MN Dream Act boosts scholarship aid from Mexican government

We noticed (Nanosmile via Wikimedia Commons)

Minnesota’s Dream Act, which offers instate tuition and access to state financial aid to unauthorized immigrant students, has caught the attention of the Mexican government.

It’s boosting to $55,000 the amount of scholarship money it’s giving to Minnesota for the education of Mexican and Mexican-American students. That compares to an average of $20,000 that it gives to individual U.S. states.

Seven Minnesota colleges and universities will match Mexican contribution for a total of $110,000 in scholarships. The size of each will vary by campus.

Four Minnesota State Colleges and Universities (MnSCU) institutions will receive the money: Riverland Community College, Saint Paul College, Century College and a social-service agency affiliated with Minnesota State University – Mankato. Augsburg College, St. Catherine University and Saint Mary’s University are also receiving the scholarships.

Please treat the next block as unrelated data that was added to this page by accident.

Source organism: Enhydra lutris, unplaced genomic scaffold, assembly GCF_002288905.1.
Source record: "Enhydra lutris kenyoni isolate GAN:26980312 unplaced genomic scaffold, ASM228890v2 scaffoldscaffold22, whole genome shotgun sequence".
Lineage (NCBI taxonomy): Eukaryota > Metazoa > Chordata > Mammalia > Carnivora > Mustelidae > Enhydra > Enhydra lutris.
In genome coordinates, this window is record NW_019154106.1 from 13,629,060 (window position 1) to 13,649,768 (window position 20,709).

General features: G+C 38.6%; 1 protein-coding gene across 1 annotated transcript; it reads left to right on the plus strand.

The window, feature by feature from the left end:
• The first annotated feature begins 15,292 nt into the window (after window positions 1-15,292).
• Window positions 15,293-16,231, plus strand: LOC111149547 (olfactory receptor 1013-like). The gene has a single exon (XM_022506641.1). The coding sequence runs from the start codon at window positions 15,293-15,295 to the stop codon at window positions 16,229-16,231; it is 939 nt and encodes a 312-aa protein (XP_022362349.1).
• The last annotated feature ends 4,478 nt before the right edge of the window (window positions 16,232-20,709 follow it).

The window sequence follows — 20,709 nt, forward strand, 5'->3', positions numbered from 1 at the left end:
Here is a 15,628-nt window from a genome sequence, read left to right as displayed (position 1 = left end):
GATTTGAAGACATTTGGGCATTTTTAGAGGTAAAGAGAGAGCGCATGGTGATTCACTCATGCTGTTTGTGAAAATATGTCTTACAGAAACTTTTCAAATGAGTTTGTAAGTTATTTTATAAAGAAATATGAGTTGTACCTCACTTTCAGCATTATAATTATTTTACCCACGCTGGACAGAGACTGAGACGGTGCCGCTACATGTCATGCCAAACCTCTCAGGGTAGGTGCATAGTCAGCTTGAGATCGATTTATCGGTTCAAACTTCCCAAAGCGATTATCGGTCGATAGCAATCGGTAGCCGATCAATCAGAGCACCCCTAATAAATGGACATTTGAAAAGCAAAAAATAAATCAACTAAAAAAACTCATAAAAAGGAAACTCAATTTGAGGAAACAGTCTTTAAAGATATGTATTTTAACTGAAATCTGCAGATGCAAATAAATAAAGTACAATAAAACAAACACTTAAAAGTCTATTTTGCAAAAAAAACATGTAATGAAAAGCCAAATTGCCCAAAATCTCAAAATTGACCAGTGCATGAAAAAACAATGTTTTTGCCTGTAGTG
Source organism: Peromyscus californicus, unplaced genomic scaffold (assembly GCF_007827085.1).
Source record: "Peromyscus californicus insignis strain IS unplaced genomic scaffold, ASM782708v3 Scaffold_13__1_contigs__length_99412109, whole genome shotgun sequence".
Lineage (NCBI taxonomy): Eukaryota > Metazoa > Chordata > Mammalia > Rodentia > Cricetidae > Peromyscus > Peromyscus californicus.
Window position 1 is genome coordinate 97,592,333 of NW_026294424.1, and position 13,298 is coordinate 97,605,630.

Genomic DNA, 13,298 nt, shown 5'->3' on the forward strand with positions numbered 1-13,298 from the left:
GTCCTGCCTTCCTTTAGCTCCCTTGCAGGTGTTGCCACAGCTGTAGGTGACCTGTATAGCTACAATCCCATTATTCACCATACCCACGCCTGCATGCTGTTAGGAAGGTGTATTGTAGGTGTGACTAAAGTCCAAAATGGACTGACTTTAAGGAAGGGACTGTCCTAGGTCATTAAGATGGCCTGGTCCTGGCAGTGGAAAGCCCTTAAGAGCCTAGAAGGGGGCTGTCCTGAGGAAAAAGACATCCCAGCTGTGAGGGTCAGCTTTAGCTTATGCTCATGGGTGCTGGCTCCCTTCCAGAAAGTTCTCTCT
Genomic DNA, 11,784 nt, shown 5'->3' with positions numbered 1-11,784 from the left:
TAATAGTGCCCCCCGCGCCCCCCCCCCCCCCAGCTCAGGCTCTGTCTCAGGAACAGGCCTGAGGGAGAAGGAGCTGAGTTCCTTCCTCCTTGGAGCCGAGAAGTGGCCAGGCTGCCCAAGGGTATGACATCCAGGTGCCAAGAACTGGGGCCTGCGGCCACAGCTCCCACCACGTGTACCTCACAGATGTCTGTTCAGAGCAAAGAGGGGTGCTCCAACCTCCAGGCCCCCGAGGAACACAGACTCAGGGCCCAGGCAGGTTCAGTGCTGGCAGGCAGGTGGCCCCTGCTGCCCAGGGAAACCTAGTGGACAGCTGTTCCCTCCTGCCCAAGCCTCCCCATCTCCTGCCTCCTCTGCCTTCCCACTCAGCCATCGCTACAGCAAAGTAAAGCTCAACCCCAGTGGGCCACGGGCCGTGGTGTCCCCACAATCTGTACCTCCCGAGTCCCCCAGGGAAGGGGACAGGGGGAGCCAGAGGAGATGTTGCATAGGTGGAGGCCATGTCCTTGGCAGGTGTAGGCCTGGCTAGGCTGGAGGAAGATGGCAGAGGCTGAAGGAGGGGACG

Get an education — wherever you are (MPR Photo / Alex Friedrich)

Mexican Consul Alberto Fierro said at a MnSCU reception today that the boost was in recognition of Minnesota’s stance on immigrant students.

“Precisely because the Dream Act passed,” he said, “it was important to [treat] Minnesota as a very special entity.”

Mexico has given out the scholarships since 2005 — a total of $1 million a year, which is split up among U.S. states. The average amount is $20,000, though actual amounts appear to vary widely.

Two years ago, Minnesota received $40,000 after the Mexican government began asking universities and colleges to match the scholarship money with their own. Fierro said Minnesota had the largest number of colleges to offer a match.

Last year, so many states applied for the scholarship, he said, Minnesota’s share was much smaller — about $8,000.

“Every Mexican or person of Mexican descent is a part of the big nation of Mexicans in the world,” Fierro said. “We are convinced that if they are better educated, they will do better in their communities, and most likely this will reflect in some way in Mexico, because they have family there. If they do well here, they will be good examples for their families in Mexico.”